Palermo's Diocesan Museum is home to an important collection of artworks. The basement hosts a medley of sculptures from the 15th to 18th centuries, including works by Renaissance artists Francesco Laurana and Antonello Gagini. The 1st floor occupies 12 halls of the old Archbishop's Palace, furnished with Italian and Flemish paintings from the 16th to 19th centuries. Don't miss the Sala Beccadelli, capped by a mid-15th-century ceiling and the Cappella Borremans, lavished with 18th-century frescoes by Flemish painter Guglielmo Borremans.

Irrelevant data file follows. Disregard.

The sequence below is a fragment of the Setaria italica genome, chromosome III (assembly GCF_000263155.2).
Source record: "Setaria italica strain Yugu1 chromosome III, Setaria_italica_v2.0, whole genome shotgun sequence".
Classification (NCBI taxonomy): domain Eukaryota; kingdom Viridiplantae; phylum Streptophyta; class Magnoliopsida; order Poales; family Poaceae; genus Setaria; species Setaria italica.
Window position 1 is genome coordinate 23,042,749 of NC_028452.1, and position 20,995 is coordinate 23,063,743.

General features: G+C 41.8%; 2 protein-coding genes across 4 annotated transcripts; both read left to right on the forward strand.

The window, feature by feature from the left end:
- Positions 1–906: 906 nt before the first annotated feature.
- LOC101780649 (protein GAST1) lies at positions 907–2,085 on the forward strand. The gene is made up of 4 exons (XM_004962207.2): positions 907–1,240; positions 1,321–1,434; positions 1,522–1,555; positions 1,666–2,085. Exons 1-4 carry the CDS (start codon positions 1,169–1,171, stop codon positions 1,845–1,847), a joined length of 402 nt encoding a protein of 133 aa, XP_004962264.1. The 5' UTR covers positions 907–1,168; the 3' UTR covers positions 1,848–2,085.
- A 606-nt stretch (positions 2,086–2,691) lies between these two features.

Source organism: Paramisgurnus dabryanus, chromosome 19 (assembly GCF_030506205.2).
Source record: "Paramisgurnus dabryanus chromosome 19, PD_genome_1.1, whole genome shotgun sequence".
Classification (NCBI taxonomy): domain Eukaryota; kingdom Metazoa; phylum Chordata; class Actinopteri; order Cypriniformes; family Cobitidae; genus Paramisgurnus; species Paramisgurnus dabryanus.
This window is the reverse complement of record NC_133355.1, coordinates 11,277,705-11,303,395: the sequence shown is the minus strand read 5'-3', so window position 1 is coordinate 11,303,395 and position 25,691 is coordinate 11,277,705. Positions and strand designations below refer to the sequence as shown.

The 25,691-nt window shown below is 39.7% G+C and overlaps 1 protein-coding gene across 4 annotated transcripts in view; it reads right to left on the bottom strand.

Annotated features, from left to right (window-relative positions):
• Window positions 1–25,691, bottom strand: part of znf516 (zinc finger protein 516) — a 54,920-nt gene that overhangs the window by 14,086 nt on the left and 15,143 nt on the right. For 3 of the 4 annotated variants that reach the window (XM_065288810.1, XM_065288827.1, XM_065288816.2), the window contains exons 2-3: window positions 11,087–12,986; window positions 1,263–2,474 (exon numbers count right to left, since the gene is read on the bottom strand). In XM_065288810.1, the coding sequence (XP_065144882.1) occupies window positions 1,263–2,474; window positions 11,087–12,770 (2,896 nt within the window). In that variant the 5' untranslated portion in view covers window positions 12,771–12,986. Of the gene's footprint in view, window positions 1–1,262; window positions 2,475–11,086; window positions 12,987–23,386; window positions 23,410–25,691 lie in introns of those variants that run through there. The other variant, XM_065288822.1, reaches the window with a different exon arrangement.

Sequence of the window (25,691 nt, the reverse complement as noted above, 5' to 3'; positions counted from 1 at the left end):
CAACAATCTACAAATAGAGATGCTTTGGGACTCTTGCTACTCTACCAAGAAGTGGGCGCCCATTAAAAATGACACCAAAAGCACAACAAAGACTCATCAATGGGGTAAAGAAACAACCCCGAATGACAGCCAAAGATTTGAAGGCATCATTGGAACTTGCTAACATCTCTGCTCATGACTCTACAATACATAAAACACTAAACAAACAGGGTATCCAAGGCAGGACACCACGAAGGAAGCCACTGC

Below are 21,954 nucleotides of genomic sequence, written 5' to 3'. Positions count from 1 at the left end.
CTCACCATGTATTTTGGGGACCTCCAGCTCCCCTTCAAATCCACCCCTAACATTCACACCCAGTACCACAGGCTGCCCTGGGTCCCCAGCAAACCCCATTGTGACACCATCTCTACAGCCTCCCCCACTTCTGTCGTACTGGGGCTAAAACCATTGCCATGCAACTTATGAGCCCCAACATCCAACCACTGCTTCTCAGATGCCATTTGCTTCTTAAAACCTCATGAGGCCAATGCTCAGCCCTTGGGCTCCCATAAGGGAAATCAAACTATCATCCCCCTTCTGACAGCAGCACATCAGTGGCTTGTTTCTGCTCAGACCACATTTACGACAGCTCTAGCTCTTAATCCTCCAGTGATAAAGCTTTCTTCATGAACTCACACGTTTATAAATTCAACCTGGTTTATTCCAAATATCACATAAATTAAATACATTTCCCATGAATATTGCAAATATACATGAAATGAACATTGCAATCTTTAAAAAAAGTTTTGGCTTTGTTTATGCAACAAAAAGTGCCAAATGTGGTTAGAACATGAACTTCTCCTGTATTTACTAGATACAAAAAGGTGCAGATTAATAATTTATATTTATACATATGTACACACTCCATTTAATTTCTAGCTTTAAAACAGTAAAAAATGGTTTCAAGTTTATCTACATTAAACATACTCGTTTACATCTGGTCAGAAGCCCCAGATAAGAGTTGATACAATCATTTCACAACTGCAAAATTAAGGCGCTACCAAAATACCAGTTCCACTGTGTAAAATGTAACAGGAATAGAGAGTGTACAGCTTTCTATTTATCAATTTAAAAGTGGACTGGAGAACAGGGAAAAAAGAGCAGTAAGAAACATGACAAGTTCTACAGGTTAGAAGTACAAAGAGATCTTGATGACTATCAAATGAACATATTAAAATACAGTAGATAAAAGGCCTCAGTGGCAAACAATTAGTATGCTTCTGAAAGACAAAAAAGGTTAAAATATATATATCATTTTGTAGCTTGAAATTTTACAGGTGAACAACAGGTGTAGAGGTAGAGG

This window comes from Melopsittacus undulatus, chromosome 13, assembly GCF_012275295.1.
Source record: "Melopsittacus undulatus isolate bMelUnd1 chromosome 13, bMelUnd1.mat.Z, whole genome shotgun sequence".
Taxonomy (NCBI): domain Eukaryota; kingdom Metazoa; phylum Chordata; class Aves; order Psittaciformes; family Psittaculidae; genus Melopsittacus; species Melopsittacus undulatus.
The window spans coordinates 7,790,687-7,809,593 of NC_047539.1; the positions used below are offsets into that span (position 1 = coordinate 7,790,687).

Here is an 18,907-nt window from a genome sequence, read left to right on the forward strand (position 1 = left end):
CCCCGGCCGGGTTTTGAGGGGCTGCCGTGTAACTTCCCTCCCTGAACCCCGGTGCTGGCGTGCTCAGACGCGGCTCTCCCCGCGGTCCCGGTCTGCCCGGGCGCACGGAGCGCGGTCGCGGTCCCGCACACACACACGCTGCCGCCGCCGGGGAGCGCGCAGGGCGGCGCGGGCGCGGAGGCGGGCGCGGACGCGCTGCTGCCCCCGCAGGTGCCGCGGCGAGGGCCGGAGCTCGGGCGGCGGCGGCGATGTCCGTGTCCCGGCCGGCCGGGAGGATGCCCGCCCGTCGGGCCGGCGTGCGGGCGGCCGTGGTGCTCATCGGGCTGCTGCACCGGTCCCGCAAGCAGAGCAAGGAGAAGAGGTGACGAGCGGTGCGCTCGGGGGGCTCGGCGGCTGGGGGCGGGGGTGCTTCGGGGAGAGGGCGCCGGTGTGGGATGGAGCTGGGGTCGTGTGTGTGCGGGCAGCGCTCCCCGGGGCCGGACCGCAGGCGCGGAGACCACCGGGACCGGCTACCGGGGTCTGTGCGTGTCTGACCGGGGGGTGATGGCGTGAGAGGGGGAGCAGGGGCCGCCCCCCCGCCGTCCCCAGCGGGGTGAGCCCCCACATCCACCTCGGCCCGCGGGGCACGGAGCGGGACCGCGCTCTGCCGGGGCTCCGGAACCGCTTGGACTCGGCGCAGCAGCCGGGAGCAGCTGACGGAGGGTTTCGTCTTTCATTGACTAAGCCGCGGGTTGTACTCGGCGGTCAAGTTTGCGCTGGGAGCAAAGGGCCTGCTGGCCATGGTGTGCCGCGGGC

The museum houses works by Pietro Novelli, Sicily's most significant painter of the early 17th century, including Compianto di Cristo morto (Lamentation of Christ), a masterpiece reflecting the influence of both Caravaggio and Van Dyck. Also of particular interest is the Veduta della Cattedrale di Palermo (View of Palermo Cathedral), which offers a rare depiction of the exterior of the medieval church before its 18th-century alterations, which included the addition of the dome.